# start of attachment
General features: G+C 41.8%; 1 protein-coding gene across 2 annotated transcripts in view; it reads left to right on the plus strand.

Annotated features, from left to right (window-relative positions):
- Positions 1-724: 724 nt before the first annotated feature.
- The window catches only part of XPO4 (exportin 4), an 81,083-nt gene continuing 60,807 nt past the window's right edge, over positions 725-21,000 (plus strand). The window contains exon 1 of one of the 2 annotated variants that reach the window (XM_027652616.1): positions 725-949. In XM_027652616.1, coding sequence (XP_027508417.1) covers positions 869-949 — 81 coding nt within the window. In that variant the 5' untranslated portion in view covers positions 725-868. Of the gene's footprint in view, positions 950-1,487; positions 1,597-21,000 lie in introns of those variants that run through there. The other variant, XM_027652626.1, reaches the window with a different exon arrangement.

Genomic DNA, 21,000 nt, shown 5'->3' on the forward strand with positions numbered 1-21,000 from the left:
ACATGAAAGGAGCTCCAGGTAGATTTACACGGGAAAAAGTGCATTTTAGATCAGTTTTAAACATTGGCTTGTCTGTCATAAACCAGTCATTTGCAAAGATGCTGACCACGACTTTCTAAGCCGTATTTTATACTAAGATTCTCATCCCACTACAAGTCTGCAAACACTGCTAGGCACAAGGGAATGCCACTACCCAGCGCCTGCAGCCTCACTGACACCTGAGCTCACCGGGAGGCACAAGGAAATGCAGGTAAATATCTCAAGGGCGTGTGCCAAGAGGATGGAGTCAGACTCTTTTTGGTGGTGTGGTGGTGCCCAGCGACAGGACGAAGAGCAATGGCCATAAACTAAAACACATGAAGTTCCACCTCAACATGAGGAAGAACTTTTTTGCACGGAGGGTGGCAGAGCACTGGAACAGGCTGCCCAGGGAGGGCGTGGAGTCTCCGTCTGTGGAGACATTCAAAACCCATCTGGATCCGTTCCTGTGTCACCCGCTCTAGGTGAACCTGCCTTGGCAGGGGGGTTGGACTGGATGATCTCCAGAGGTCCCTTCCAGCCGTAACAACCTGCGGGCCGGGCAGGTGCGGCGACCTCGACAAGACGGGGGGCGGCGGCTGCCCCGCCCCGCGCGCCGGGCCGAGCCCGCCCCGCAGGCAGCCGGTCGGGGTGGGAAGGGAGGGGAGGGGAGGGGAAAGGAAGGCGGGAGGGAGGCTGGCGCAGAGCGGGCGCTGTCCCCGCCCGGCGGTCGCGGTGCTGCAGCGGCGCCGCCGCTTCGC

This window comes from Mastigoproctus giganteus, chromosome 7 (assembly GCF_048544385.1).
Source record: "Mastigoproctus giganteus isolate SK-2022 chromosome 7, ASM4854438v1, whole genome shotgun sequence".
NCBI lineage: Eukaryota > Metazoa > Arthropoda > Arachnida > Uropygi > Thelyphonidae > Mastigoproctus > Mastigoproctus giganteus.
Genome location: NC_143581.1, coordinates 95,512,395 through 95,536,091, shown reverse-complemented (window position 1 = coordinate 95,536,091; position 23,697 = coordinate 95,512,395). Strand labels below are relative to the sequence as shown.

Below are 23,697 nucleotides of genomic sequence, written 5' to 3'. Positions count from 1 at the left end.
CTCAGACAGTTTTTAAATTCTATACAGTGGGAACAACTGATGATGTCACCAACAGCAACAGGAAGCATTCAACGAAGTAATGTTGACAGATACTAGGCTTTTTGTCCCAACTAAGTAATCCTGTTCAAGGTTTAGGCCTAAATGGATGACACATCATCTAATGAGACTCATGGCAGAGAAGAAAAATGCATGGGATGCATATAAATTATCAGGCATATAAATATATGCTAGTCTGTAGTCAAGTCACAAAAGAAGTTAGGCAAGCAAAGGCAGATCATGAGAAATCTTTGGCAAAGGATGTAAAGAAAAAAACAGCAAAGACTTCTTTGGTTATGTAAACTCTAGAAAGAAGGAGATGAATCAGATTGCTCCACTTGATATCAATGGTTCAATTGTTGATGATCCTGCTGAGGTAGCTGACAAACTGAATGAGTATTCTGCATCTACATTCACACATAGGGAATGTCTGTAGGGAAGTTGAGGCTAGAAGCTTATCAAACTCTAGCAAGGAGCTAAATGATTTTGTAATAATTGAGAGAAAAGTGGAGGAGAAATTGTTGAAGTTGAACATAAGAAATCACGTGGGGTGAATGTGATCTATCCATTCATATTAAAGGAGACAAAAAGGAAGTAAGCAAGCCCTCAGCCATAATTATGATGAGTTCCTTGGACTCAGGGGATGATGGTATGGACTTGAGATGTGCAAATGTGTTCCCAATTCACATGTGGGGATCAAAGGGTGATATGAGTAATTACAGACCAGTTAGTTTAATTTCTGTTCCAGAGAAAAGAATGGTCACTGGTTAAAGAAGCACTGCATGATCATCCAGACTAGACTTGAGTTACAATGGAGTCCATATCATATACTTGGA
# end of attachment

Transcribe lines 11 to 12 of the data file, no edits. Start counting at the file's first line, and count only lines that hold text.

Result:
Below are 23,697 nucleotides of genomic sequence, written 5' to 3'. Positions count from 1 at the left end.
CTCAGACAGTTTTTAAATTCTATACAGTGGGAACAACTGATGATGTCACCAACAGCAACAGGAAGCATTCAACGAAGTAATGTTGACAGATACTAGGCTTTTTGTCCCAACTAAGTAATCCTGTTCAAGGTTTAGGCCTAAATGGATGACACATCATCTAATGAGACTCATGGCAGAGAAGAAAAATGCATGGGATGCATATAAATTATCAGGCATATAAATATATGCTAGTCTGTAGTCAAGTCACAAAAGAAGTTAGGCAAGCAAAGGCAGATCATGAGAAATCTTTGGCAAAGGATGTAAAGAAAAAAACAGCAAAGACTTCTTTGGTTATGTAAACTCTAGAAAGAAGGAGATGAATCAGATTGCTCCACTTGATATCAATGGTTCAATTGTTGATGATCCTGCTGAGGTAGCTGACAAACTGAATGAGTATTCTGCATCTACATTCACACATAGGGAATGTCTGTAGGGAAGTTGAGGCTAGAAGCTTATCAAACTCTAGCAAGGAGCTAAATGATTTTGTAATAATTGAGAGAAAAGTGGAGGAGAAATTGTTGAAGTTGAACATAAGAAATCACGTGGGGTGAATGTGATCTATCCATTCATATTAAAGGAGACAAAAAGGAAGTAAGCAAGCCCTCAGCCATAATTATGATGAGTTCCTTGGACTCAGGGGATGATGGTATGGACTTGAGATGTGCAAATGTGTTCCCAATTCACATGTGGGGATCAAAGGGTGATATGAGTAATTACAGACCAGTTAGTTTAATTTCTGTTCCAGAGAAAAGAATGGTCACTGGTTAAAGAAGCACTGCATGATCATCCAGACTAGACTTGAGTTACAATGGAGTCCATATCATATACTTGGA